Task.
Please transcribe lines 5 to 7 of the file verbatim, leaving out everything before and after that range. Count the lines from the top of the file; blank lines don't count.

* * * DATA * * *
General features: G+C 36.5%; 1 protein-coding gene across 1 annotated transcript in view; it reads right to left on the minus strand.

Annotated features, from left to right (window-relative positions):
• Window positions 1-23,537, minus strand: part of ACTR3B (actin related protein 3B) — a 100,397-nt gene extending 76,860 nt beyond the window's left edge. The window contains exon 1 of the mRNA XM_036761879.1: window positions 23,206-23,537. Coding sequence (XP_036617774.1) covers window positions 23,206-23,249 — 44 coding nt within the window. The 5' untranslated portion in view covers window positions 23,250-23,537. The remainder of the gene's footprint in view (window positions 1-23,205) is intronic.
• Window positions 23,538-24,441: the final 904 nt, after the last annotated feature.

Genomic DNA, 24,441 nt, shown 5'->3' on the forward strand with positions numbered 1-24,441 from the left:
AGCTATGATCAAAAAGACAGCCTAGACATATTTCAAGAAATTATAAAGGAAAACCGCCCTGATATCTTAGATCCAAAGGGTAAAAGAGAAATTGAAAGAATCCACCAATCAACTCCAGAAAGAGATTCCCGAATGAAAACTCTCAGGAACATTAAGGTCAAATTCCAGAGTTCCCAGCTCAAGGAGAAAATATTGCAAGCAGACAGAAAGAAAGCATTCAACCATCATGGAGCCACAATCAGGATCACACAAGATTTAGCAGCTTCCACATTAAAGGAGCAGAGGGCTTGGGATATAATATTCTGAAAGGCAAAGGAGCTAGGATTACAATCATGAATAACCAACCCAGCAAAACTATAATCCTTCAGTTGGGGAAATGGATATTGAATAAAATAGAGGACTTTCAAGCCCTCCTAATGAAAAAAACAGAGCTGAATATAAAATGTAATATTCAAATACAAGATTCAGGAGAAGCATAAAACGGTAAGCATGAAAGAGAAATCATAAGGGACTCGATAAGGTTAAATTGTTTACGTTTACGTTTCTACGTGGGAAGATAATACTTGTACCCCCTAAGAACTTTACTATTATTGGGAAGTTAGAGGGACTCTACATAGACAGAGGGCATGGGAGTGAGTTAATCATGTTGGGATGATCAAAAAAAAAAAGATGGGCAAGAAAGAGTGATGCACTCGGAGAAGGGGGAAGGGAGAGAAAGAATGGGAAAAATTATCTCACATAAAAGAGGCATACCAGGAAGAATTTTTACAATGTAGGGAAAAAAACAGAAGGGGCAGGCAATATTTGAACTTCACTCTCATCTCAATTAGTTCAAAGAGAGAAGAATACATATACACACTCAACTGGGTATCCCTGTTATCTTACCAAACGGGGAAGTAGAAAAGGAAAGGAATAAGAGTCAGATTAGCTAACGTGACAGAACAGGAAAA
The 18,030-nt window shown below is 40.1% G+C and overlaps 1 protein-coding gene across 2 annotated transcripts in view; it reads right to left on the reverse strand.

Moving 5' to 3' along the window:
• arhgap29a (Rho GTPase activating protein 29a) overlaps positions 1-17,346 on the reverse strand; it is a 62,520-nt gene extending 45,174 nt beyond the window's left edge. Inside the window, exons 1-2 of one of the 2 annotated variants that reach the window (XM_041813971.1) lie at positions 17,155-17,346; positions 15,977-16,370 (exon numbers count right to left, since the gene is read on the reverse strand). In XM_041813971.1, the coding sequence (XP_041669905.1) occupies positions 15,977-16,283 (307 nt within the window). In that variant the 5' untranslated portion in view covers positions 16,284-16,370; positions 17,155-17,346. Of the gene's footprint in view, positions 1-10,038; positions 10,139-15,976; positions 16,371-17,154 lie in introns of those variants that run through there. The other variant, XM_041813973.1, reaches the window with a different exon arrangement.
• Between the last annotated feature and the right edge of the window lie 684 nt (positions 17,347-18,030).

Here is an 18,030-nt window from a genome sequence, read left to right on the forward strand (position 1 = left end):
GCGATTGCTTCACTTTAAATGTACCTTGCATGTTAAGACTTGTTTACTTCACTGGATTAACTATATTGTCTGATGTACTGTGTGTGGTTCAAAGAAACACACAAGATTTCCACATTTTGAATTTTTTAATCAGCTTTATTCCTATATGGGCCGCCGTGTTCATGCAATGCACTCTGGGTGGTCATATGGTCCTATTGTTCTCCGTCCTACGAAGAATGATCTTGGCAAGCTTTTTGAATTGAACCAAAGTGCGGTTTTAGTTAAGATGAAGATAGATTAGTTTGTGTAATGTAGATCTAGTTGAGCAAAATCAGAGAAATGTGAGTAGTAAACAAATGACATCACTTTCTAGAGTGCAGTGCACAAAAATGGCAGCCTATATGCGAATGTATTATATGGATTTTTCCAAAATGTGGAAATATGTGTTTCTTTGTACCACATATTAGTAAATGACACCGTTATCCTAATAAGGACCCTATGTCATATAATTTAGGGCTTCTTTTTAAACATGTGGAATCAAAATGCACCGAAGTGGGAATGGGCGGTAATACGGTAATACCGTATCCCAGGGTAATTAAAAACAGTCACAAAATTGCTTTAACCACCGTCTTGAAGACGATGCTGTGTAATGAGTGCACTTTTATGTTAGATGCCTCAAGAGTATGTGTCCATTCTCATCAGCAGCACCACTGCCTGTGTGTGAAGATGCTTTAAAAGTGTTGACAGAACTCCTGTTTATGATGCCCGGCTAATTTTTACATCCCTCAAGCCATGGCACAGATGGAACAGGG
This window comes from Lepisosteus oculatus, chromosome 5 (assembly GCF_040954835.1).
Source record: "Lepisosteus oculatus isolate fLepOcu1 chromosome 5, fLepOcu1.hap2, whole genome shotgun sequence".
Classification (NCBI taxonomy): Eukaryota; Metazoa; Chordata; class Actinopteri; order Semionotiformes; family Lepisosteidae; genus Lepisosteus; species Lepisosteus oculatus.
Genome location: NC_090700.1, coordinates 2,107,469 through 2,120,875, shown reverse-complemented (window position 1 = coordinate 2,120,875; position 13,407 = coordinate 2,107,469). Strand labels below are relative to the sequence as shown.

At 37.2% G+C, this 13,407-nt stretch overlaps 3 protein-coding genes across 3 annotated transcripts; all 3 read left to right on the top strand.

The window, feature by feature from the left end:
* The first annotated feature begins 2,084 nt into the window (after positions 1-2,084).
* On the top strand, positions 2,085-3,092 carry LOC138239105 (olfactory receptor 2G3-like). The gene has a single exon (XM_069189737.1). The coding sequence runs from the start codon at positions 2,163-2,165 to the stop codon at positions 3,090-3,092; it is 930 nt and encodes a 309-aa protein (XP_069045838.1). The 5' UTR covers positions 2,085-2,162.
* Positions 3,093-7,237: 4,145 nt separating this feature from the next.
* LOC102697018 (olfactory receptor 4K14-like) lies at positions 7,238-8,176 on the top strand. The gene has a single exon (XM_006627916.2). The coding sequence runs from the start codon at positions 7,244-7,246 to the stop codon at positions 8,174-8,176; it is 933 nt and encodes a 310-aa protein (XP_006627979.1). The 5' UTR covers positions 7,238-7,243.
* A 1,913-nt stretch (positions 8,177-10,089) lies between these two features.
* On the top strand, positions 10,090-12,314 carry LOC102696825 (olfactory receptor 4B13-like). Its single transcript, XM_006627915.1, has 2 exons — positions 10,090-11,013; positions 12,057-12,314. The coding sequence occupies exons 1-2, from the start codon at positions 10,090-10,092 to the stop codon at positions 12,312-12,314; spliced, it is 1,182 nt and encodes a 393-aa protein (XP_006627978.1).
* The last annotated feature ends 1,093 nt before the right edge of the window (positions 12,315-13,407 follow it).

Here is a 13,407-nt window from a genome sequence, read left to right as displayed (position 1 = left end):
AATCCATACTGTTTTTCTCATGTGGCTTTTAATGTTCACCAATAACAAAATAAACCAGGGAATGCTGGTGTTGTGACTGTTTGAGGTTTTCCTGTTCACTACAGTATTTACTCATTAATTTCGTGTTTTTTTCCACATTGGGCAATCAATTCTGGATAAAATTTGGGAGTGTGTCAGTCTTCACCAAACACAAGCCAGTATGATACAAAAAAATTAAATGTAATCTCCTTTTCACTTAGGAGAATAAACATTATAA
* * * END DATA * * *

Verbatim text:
Genomic DNA, 24,441 nt, shown 5'->3' on the forward strand with positions numbered 1-24,441 from the left:
AGCTATGATCAAAAAGACAGCCTAGACATATTTCAAGAAATTATAAAGGAAAACCGCCCTGATATCTTAGATCCAAAGGGTAAAAGAGAAATTGAAAGAATCCACCAATCAACTCCAGAAAGAGATTCCCGAATGAAAACTCTCAGGAACATTAAGGTCAAATTCCAGAGTTCCCAGCTCAAGGAGAAAATATTGCAAGCAGACAGAAAGAAAGCATTCAACCATCATGGAGCCACAATCAGGATCACACAAGATTTAGCAGCTTCCACATTAAAGGAGCAGAGGGCTTGGGATATAATATTCTGAAAGGCAAAGGAGCTAGGATTACAATCATGAATAACCAACCCAGCAAAACTATAATCCTTCAGTTGGGGAAATGGATATTGAATAAAATAGAGGACTTTCAAGCCCTCCTAATGAAAAAAACAGAGCTGAATATAAAATGTAATATTCAAATACAAGATTCAGGAGAAGCATAAAACGGTAAGCATGAAAGAGAAATCATAAGGGACTCGATAAGGTTAAATTGTTTACGTTTACGTTTCTACGTGGGAAGATAATACTTGTACCCCCTAAGAACTTTACTATTATTGGGAAGTTAGAGGGACTCTACATAGACAGAGGGCATGGGAGTGAGTTAATCATGTTGGGATGATCAAAAAAAAAAAGATGGGCAAGAAAGAGTGATGCACTCGGAGAAGGGGGAAGGGAGAGAAAGAATGGGAAAAATTATCTCACATAAAAGAGGCATACCAGGAAGAATTTTTACAATGTAGGGAAAAAAACAGAAGGGGCAGGCAATATTTGAACTTCACTCTCATCTCAATTAGTTCAAAGAGAGAAGAATACATATACACACTCAACTGGGTATCCCTGTTATCTTACCAAACGGGGAAGTAGAAAAGGAAAGGAATAAGAGTCAGATTAGCTAACGTGACAGAACAGGAAAA
The 18,030-nt window shown below is 40.1% G+C and overlaps 1 protein-coding gene across 2 annotated transcripts in view; it reads right to left on the reverse strand.